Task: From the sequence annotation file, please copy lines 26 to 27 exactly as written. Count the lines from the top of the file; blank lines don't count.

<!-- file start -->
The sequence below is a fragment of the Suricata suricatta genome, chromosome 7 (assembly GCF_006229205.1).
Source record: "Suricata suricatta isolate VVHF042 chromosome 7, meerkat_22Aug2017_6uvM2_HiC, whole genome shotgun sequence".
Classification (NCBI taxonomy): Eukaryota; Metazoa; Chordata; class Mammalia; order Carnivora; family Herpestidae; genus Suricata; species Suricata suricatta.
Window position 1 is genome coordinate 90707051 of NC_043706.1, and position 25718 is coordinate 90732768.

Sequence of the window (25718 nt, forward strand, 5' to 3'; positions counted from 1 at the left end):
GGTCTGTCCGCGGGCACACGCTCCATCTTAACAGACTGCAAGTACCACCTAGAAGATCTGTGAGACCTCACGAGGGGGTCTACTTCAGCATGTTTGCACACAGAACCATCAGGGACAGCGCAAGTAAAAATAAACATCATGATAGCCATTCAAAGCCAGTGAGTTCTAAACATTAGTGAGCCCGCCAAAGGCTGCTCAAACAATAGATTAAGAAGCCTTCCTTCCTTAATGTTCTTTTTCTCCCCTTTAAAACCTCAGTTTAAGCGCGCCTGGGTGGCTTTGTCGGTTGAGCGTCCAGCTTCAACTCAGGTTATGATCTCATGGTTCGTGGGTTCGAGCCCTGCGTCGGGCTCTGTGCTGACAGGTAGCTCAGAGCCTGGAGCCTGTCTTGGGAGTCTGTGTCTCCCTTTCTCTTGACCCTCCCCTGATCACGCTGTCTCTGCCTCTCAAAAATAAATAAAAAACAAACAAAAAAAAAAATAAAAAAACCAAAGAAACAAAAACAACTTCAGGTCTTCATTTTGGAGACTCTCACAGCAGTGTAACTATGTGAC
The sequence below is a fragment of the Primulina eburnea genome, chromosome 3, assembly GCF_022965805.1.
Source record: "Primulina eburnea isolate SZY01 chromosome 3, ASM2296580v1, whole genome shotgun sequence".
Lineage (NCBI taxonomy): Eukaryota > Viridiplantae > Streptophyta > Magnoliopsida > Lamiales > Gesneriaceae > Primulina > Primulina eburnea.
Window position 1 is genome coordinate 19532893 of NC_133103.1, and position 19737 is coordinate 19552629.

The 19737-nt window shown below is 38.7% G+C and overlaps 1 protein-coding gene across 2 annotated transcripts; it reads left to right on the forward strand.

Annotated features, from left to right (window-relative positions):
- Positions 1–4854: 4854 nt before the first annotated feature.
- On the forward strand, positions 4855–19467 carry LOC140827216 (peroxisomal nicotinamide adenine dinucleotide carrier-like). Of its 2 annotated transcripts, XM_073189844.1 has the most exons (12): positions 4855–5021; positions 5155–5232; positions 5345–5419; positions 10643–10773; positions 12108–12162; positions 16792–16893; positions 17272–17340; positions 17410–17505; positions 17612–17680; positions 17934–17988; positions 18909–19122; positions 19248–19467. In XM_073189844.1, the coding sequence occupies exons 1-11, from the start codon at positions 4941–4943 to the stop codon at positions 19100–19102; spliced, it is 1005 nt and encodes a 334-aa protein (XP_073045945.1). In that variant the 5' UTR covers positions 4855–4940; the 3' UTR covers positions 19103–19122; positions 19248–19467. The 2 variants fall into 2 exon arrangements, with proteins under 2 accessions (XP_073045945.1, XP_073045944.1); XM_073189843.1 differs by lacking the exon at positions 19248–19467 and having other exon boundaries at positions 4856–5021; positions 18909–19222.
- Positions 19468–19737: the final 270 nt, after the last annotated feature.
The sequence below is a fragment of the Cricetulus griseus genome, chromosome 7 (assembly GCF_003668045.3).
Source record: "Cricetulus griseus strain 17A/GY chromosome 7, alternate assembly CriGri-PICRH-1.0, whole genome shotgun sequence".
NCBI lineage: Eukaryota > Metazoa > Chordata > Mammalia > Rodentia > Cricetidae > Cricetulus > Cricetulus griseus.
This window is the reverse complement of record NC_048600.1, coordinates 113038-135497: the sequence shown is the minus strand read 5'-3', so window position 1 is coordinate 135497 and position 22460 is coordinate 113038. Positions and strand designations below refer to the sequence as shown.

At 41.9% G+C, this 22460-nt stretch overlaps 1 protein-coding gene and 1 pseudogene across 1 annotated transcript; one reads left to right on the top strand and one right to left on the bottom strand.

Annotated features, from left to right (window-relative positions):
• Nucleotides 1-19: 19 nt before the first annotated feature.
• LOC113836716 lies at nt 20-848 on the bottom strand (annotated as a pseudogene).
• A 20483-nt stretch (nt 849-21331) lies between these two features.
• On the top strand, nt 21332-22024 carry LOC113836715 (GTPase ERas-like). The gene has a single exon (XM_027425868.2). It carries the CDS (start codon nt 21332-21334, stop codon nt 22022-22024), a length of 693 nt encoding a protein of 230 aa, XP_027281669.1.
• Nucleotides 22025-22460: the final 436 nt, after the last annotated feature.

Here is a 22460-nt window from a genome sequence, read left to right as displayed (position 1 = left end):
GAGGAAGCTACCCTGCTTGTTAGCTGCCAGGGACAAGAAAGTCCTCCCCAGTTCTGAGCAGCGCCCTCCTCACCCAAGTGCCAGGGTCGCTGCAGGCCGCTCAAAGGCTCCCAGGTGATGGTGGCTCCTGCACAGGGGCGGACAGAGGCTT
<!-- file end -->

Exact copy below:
• Nucleotides 22025-22460: the final 436 nt, after the last annotated feature.

Here is a 22460-nt window from a genome sequence, read left to right as displayed (position 1 = left end):